L a n d s c a p e   a n d   P o w e r

A l o n g   C a l i f o r n i a ' s   H i g h w a y   99

 

Landscape and Power: This seminar explores various ways "landscape" has historically worked as an agent of cultural power. The readings selected for discussion in this course depart from the traditional "treatment of landscape aesthetics in terms of fixed genres (sublime, beautiful, picturesque, pastoral), fixed media (literature, painting, photography) or fixed places treated as objects for visual contemplation or interpretation." Instead these readings "examine the way landscape circulates as a medium of exchange, a site of visual appropriation, a focus for the formation of identity." (W.J.T. Mitchell, Landscape and Power, p. 2) Recognizing the study of landscape as a discursive, interdisciplinary practice, we will explore representations of landscape in various media and draw on various theoretical frameworks to explain landscape practices. The landscape theories discussed in this seminar will be of interest to graduate students in various disciplines (eg, geography, art history, community development, literary theory, cultural studies). The focus of the seminar this year (2006) will be Highway 99 in California's Central Valley. This historic highway, which traverses the length of the valley, has long been the major connector in the region, serving as a cultural and physical spine, of sorts, providing structure to the regional landscape in various ways. The product of this seminar will be a "guide" to the landscape along Highway 99. As contributors to this guide, students will be encouraged to apply theories from the course readings in developing papers on subjects of their own choosing, exploring various relations between landscape and power that have evolved, and continue to evolve, along this historic highway.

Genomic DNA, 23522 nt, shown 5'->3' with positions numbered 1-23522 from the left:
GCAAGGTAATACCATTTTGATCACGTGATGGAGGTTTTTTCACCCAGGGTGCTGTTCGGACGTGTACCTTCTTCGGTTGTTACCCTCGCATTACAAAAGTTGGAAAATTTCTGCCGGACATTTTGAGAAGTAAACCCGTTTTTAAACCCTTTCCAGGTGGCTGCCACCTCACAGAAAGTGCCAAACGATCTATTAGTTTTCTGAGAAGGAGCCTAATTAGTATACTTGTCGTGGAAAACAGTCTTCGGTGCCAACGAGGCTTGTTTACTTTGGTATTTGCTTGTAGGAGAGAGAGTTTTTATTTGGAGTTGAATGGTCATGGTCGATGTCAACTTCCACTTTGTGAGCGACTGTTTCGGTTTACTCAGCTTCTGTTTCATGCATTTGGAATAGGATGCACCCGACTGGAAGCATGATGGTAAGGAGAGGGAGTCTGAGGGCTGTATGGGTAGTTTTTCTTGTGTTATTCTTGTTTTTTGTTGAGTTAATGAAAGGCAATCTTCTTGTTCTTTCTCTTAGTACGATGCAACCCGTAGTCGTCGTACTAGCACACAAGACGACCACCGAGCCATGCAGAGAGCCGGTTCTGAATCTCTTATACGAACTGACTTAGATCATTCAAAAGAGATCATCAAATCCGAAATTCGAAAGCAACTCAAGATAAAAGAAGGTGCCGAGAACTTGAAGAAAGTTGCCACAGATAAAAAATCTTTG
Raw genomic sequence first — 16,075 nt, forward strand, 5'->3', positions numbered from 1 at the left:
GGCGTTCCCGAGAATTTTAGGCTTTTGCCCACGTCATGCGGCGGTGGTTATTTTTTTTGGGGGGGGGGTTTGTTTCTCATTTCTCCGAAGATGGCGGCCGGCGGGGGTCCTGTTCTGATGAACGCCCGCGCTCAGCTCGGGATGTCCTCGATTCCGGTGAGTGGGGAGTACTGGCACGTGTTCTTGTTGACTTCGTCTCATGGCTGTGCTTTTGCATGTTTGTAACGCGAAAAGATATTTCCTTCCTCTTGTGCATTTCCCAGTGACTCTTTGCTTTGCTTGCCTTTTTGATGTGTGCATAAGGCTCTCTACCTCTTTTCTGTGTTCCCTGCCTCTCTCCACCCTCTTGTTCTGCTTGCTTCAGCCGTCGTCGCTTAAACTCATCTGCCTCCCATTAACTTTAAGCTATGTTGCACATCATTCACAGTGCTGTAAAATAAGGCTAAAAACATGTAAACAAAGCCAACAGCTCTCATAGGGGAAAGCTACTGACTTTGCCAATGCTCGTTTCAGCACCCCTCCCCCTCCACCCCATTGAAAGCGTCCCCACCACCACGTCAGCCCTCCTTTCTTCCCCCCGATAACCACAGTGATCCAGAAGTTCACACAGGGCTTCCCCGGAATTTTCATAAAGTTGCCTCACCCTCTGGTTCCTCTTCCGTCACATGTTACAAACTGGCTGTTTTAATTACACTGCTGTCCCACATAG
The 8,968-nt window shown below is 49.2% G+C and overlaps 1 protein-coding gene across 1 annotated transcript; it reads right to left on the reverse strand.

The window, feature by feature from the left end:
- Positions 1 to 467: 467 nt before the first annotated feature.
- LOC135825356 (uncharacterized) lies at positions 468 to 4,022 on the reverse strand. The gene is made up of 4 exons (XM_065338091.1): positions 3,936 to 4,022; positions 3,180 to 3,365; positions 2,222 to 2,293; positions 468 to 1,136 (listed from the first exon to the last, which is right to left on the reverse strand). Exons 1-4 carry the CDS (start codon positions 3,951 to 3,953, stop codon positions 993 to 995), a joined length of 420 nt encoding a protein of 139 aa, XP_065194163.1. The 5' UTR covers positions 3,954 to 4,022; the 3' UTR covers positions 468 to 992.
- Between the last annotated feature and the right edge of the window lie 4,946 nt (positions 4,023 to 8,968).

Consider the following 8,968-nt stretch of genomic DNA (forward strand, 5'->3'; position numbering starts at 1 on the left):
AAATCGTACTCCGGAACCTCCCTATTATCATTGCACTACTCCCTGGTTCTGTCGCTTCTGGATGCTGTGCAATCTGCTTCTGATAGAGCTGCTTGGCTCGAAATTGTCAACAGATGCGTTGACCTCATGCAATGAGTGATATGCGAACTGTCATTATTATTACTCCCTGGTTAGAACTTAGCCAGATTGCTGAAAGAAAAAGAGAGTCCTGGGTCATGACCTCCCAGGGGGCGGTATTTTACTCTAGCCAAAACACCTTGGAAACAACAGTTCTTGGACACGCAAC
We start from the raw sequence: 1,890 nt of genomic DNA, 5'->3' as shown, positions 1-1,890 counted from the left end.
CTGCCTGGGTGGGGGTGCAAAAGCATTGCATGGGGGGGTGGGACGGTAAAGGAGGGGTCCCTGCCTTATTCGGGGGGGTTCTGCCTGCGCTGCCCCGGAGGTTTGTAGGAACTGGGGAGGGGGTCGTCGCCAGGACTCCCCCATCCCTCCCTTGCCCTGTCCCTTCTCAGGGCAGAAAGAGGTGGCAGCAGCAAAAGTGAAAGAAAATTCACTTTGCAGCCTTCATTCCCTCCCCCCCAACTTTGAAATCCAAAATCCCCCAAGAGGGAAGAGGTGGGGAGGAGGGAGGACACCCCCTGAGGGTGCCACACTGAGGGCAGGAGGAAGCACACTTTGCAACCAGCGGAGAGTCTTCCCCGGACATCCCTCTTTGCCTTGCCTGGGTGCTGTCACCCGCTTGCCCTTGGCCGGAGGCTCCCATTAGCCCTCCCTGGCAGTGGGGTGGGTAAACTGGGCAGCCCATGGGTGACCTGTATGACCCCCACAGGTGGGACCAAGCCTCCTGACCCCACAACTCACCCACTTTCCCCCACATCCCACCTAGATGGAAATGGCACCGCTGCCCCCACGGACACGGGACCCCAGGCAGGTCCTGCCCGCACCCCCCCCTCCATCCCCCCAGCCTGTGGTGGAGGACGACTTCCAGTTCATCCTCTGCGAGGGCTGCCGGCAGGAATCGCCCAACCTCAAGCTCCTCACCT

This course will meet Wednesdays, 1-5 p.m., in 202 Walker Hall, beginning Oct. 2. PDF of syllabus here.  Bibliography here, paper assignment here, prospectus here (Word docs).

For additional information, call or e-mail Heath Schenker (hmschenker@ucdavis.edu or 752-7681).

 

Highway 99 general information:

http://www.bygonebyways.com/Highway%2099.htm

http://www.gbcnet.com/ushighways/US99/index.html

http://www.scvresources.com/highways/index.htm

http://www.scvresources.com/highways/us_99/us99000.htm

http://home.pacbell.net/hywaymn/Pacific_Highway_Golden_State_Blvd._1.htm

http://www.viamagazine.com/top_stories/articles/Highway_Heartland04.asp

http://www.viamagazine.com/top_stories/articles/Roadside_attractions04.asp

Route 99 Master Plans:

Fresno County:

http://www.fresnocog.org/files/Publications/Hwy99Beautification/Master%20Plan%202002%20document/Highway%2099%20Beautification%20Master%20Plan.pdf

Bakersfield:

http://www.bakersfieldcity.us/cityhighlights/pdfs/bakersfbeaut.pdf

Caltrans:

http://www.dot.ca.gov/dist6/99masterplan/

Misc:

http://www.invisible5.org

Great Valley Center (Greenstop Competition)
http://www.greatvalley.org/greenstop/index.aspx

The Mother Road:  Historic Route 66
http://www.historic66.com

 

 

 

Graduate Seminar - Landscape Architecture - LDA 260 - Fall Quarter, 2006 - Instructor: Heath Schenker

updated 10/25/06